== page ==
Some of you have wondered why, of all places on Earth, I was determined to go to Papua New Guinea.  It’s one of the hardest destinations to reach; it has very little infrastructure once you’re there; it rains ungodly amounts up in the mountains where I spent most of my time; the food is awful; the lodging substandard; and there is always that age-old question about when cannibalism really stopped being fashionable there.  And don’t even get me started about the 27 leeches that I pulled off of myself in less than an hour just a few days ago.

So why did I go? Blame it on David Attenborough, Alfred Russel Wallace, and Tim Laman and Edwin Scholes.

Sir David Attenborough is my hero and has been for many years. He always tops my list of modern-day invitees in that hypothetical game of assembling the perfect roster of dinner guests.  He has taken me (and millions of others) around the world vicariously to see the most fascinating wildlife on this planet, and he does it with the most infectious wonder and enthusiasm imaginable.  The first time I saw Attenborough in Paradise (1996) and The Life of Birds (1998) I was hooked.  One day, I told myself, I’m going to go and see those Birds of Paradise for myself.

Attenborough eventually led me to the writings of Alfred Russel Wallace, a renowned 19th century British scientist, scholar and explorer, a contemporary of Darwin’s and the author of  The Malay Archipelago, a brilliant work in which he describes in great detail, among other things, “…the most extraordinary and the most beautiful of the feathered inhabitants of the earth – the varied species of birds of paradise.”

And then two years ago, my sister and I went to a lecture in Washington that was jointly sponsored by National Geographic and The Cornell Lab of Ornithology.  The speakers that day were Tim Laman and Edwin Scholes and marked the publication of their book, Birds of Paradise: Revealing the World’s Most Extraordinary Birds (2012), the culmination of their nearly decade-long project of studying and photographing all 39 species of Birds of Paradise.  Their talk and PowerPoint, and the exhibition that National Geographic mounted to coincide with the book’s publication, were riveting.  How much longer do I want to wait, I asked myself that day.  And the answer was, not long.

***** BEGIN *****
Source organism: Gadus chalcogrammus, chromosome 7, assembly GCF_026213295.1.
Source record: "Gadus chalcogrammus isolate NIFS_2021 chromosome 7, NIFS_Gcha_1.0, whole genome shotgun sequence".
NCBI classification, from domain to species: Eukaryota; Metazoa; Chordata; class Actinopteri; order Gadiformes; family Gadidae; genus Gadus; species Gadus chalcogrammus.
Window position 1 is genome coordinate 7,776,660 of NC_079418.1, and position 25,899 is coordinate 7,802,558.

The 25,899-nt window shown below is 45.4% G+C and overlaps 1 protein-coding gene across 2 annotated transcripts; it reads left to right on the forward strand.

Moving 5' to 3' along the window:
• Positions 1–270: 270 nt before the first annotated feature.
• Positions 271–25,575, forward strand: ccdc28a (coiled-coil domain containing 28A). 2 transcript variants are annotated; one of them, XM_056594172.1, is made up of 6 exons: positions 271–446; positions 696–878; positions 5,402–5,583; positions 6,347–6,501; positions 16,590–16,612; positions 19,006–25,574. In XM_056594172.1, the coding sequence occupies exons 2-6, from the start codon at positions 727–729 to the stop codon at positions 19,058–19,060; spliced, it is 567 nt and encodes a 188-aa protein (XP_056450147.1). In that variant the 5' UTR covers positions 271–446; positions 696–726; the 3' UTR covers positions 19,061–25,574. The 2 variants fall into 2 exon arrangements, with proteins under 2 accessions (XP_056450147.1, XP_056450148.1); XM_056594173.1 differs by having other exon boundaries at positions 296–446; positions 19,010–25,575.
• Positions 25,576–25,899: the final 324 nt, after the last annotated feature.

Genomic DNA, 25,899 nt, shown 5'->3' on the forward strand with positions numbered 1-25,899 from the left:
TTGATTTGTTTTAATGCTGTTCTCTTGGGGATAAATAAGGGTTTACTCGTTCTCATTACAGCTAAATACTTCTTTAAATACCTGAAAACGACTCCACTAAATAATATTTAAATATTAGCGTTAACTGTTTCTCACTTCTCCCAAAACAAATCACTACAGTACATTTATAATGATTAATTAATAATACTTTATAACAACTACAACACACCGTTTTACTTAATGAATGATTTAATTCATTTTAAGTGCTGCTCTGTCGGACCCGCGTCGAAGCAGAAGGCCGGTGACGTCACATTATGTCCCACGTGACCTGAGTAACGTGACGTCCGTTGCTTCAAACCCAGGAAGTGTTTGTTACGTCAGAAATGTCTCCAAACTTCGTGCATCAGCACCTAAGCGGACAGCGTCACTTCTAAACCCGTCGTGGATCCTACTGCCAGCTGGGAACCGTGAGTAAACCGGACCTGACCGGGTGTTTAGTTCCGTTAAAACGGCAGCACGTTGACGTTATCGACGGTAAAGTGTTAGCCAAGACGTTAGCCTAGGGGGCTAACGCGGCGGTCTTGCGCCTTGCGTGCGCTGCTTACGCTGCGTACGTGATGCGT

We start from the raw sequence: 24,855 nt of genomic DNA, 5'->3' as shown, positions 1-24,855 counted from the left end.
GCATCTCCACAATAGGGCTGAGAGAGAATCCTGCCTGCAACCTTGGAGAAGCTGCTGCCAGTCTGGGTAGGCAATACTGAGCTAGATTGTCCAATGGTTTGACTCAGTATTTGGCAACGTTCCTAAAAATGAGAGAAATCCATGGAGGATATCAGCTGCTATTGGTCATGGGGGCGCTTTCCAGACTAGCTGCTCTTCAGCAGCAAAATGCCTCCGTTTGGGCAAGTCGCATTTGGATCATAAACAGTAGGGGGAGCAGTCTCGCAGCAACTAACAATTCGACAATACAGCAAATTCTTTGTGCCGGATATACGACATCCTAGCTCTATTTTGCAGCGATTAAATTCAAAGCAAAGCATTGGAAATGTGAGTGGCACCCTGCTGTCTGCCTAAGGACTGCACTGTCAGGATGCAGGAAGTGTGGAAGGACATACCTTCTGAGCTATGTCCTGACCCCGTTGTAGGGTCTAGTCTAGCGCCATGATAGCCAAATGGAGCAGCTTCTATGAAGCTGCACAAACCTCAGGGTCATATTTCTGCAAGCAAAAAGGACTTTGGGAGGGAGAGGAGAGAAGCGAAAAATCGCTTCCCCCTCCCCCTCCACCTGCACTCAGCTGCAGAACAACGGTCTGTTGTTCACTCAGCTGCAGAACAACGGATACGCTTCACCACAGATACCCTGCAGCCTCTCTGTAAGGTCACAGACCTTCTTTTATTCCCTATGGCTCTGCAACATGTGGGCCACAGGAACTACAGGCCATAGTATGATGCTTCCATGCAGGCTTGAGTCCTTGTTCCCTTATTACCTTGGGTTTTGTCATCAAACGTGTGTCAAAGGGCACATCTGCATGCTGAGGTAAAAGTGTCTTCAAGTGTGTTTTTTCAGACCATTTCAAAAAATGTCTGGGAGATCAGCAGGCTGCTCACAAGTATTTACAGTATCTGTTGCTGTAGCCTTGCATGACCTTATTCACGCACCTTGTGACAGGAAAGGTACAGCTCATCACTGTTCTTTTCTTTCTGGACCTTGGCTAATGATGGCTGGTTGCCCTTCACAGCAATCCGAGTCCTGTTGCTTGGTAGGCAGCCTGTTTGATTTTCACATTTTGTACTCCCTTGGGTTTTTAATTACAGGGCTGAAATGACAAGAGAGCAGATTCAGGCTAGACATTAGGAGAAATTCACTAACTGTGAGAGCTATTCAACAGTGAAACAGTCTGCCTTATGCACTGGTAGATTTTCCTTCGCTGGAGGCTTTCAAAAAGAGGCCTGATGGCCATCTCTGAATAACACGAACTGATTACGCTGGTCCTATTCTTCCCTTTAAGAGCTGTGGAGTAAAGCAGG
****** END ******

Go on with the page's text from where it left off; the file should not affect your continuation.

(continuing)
So it is thanks to all of those men that I have stood on a pass near Mount Hagen on a cold and misty afternoon and seen with my own eyes, perched in the distance on the top of a dead branch, The King of Saxony Bird of Paradise, his yellow breast aglow, and his two head feathers, or “flags” and “head-wires” as they are known, waving in the breeze as he sat there regally for all of us to admire.  And the sublime Ribbon-Tailed Astrapia, his turquoise blue throat aflame as he flew across that same road the next, misty morning, trailing his four-foot long white tails like an ermine cape. And the astonishing Blue Bird of Paradise, preening his dazzling cobalt feathers, turning his black head and body upside down and displaying for the female who watched from above, seeing the virtual apron of feathers that he fluffed out for her benefit. And the more subtle, but still dazzling, Brown Sicklebill female as she came to the feeder at Ambua Lodge, pale eyes glinting, her long, curved beak open wide to receive the fruits that she plucked so daintily.  All of them, plus fifteen other species of these magical animals.

A female Brown Sicklebill Bird of Paradise at Ambua Lodge

A female Brown Sicklebill Bird of Paradise at Ambua Lodge

 

 

I have seen birds so beautiful that they stunned me into silence, so perfect that they moved me to tears, so whimsical that I shrieked with laughter, and so wondrous that I stood there slack-jawed with delight.

All of that and  leeches, too.  Really, what more could a woman want?

 

A Different World

A man in Hula Province, in the Highlands, selling his handmade wooden figures.

A man in Hula Province, in the Highlands, selling his handmade wooden figures.

 

Villagers gather for a compensation hearing in the murder of one man by another in a Highlands village

Villagers gather for a compensation hearing in the murder of one man by another in a Highlands village

 

Sweet potatoes are a common crop in the Highlands, where it seemed people grew more of their own food than in other parts of PNG

Sweet potatoes are a common crop in the Highlands, where it seemed people grew more of their own food than in other parts of PNG